Meghan and Harry face pitfalls becoming financially independent, experts suggest
How the Duke and Duchess of Sussex earn “clean money” and become financially independent is likely to be the most difficult element of their future plans, experts suggest.
Some commentators have argued the existing model of royal wage earners such as the Queen’s grandchildren Peter Phillips and princesses Beatrice and Eugenie could be the example they follow.
But Harry and Meghan are unlikely to want to be constrained by a nine-to-five existence and it is known the duchess sees herself as a “business entrepreneur” alongside her other public roles as an actor and women’s rights activist.
Public relations and crisis consultant Mark Borkowski said there were pitfalls ahead for the couple, adding: “The problem is how do they get what we call clean money.
“Because there will be meat for the media if they are sponsored by a famous watch company and turn up at a royal event wearing that watch, or take a flight on a new airline route, or get hypnotised by some odd person who wants to be associated with them and they’ve got funny – not clean – money.
“So that’s going to be the challenge, how they balance the money and the funding they want from the corporate world against still having the sheen of the royal family. It’s a difficult thing to navigate, to keep credibility for everything you do.”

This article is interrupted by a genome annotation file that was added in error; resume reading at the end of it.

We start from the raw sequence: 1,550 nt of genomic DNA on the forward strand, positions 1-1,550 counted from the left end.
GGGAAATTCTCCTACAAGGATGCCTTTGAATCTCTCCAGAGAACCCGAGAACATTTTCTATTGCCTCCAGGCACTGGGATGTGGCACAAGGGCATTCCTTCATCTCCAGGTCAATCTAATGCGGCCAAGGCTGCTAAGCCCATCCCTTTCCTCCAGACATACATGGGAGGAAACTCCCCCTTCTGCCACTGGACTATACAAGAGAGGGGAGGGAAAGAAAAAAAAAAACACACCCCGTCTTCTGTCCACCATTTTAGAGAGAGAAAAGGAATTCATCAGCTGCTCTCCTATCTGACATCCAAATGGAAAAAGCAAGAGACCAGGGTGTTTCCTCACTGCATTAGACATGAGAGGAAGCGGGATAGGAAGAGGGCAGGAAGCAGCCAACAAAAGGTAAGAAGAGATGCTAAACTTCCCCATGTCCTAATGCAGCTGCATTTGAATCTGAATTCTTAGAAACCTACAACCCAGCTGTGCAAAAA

Reports have suggested the Sussexes may follow the lead of their famous friends Barack and Michelle Obama, the former US president and his wife, and their counterparts Bill and Hillary Clinton who have capitalised on their time as international figures.
The American statesmen and their wives signed book deals reportedly worth millions, describing their time in office, life stories and political ideas.
With her combination of royalty and Hollywood glamour, Meghan would be highly prized by any publisher wanting a tome about her time at the centre of the monarchy or even her thoughts about topics close to her heart, such as gender politics and female empowerment.
The well-paid lecture circuit is also available and may better suit Harry, an accomplished speaker who, with his Army training in leading others and experience of appearing on stages across the world, could become an in-demand motivational speaker.
Meghan’s defunct lifestyle blog The Tig could be revived to give her a platform to talk about everything from fashion to food and would attract advertising.
There could be an ethical dimension to their work, with the couple signing up to financial projects or endorsements that promote a cause or highlight an issue that chimes with their own beliefs.
The duchess has already begun her life in the commercial world narrating a new Disney film about a family of elephants and their journey across Africa available to stream from April 3.
She will not receive a payment – Disney will make a donation to the wildlife organisation Elephants Without Borders supported by Harry – but it will be a calling card to other global entertainment companies.
The couple faced criticism after video footage emerged of Harry at the premiere of The Lion King in London last July, praising Meghan’s ability to do voiceover work to the then head of Disney Bob Iger.
Harry and Meghan received the majority of the funding for their public duties, and some of their private costs, from the Prince of Wales, who paid the expenses out of the multimillion-pound income from his private Duchy of Cornwall estate.
It is thought Charles will continue to offer some financial assistance to his son and daughter-in-law.
Meghan has reportedly kept her Hollywood agent, lawyer and business manager so there is a team in the wings to put into place any financial plans the Sussexes devise.